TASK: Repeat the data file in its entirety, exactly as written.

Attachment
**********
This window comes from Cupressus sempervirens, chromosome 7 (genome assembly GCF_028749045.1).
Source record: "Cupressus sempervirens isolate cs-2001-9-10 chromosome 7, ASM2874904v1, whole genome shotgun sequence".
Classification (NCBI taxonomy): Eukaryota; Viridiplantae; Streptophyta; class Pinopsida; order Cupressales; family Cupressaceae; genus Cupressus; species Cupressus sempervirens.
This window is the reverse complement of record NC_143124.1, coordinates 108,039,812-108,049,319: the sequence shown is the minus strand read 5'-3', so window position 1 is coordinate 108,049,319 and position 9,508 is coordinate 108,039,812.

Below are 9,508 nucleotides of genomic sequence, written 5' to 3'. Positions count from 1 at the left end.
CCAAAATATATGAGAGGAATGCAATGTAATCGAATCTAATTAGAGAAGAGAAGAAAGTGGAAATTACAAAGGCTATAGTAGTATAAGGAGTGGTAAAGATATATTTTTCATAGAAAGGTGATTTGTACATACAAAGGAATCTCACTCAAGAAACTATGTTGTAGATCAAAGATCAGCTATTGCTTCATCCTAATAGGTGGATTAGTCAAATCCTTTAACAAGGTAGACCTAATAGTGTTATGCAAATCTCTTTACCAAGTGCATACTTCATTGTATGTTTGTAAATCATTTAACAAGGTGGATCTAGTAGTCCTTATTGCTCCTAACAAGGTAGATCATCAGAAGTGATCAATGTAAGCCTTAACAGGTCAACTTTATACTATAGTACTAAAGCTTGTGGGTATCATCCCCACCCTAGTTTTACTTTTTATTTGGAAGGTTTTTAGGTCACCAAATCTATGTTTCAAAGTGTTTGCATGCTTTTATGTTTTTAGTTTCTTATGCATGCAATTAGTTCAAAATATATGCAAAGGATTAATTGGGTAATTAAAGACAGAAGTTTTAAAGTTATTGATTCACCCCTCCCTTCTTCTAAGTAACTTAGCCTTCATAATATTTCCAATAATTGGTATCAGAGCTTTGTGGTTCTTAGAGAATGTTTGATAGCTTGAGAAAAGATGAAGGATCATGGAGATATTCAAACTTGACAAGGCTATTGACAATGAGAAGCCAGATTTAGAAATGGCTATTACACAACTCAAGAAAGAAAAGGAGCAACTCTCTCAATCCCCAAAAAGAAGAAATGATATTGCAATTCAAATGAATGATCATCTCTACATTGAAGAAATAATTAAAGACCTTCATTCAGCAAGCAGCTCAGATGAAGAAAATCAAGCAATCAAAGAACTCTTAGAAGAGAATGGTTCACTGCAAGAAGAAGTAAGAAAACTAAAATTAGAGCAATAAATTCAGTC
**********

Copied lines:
This window comes from Cupressus sempervirens, chromosome 7 (genome assembly GCF_028749045.1).
Source record: "Cupressus sempervirens isolate cs-2001-9-10 chromosome 7, ASM2874904v1, whole genome shotgun sequence".
Classification (NCBI taxonomy): Eukaryota; Viridiplantae; Streptophyta; class Pinopsida; order Cupressales; family Cupressaceae; genus Cupressus; species Cupressus sempervirens.
This window is the reverse complement of record NC_143124.1, coordinates 108,039,812-108,049,319: the sequence shown is the minus strand read 5'-3', so window position 1 is coordinate 108,049,319 and position 9,508 is coordinate 108,039,812.

Below are 9,508 nucleotides of genomic sequence, written 5' to 3'. Positions count from 1 at the left end.
CCAAAATATATGAGAGGAATGCAATGTAATCGAATCTAATTAGAGAAGAGAAGAAAGTGGAAATTACAAAGGCTATAGTAGTATAAGGAGTGGTAAAGATATATTTTTCATAGAAAGGTGATTTGTACATACAAAGGAATCTCACTCAAGAAACTATGTTGTAGATCAAAGATCAGCTATTGCTTCATCCTAATAGGTGGATTAGTCAAATCCTTTAACAAGGTAGACCTAATAGTGTTATGCAAATCTCTTTACCAAGTGCATACTTCATTGTATGTTTGTAAATCATTTAACAAGGTGGATCTAGTAGTCCTTATTGCTCCTAACAAGGTAGATCATCAGAAGTGATCAATGTAAGCCTTAACAGGTCAACTTTATACTATAGTACTAAAGCTTGTGGGTATCATCCCCACCCTAGTTTTACTTTTTATTTGGAAGGTTTTTAGGTCACCAAATCTATGTTTCAAAGTGTTTGCATGCTTTTATGTTTTTAGTTTCTTATGCATGCAATTAGTTCAAAATATATGCAAAGGATTAATTGGGTAATTAAAGACAGAAGTTTTAAAGTTATTGATTCACCCCTCCCTTCTTCTAAGTAACTTAGCCTTCATAATATTTCCAATAATTGGTATCAGAGCTTTGTGGTTCTTAGAGAATGTTTGATAGCTTGAGAAAAGATGAAGGATCATGGAGATATTCAAACTTGACAAGGCTATTGACAATGAGAAGCCAGATTTAGAAATGGCTATTACACAACTCAAGAAAGAAAAGGAGCAACTCTCTCAATCCCCAAAAAGAAGAAATGATATTGCAATTCAAATGAATGATCATCTCTACATTGAAGAAATAATTAAAGACCTTCATTCAGCAAGCAGCTCAGATGAAGAAAATCAAGCAATCAAAGAACTCTTAGAAGAGAATGGTTCACTGCAAGAAGAAGTAAGAAAACTAAAATTAGAGCAATAAATTCAGTC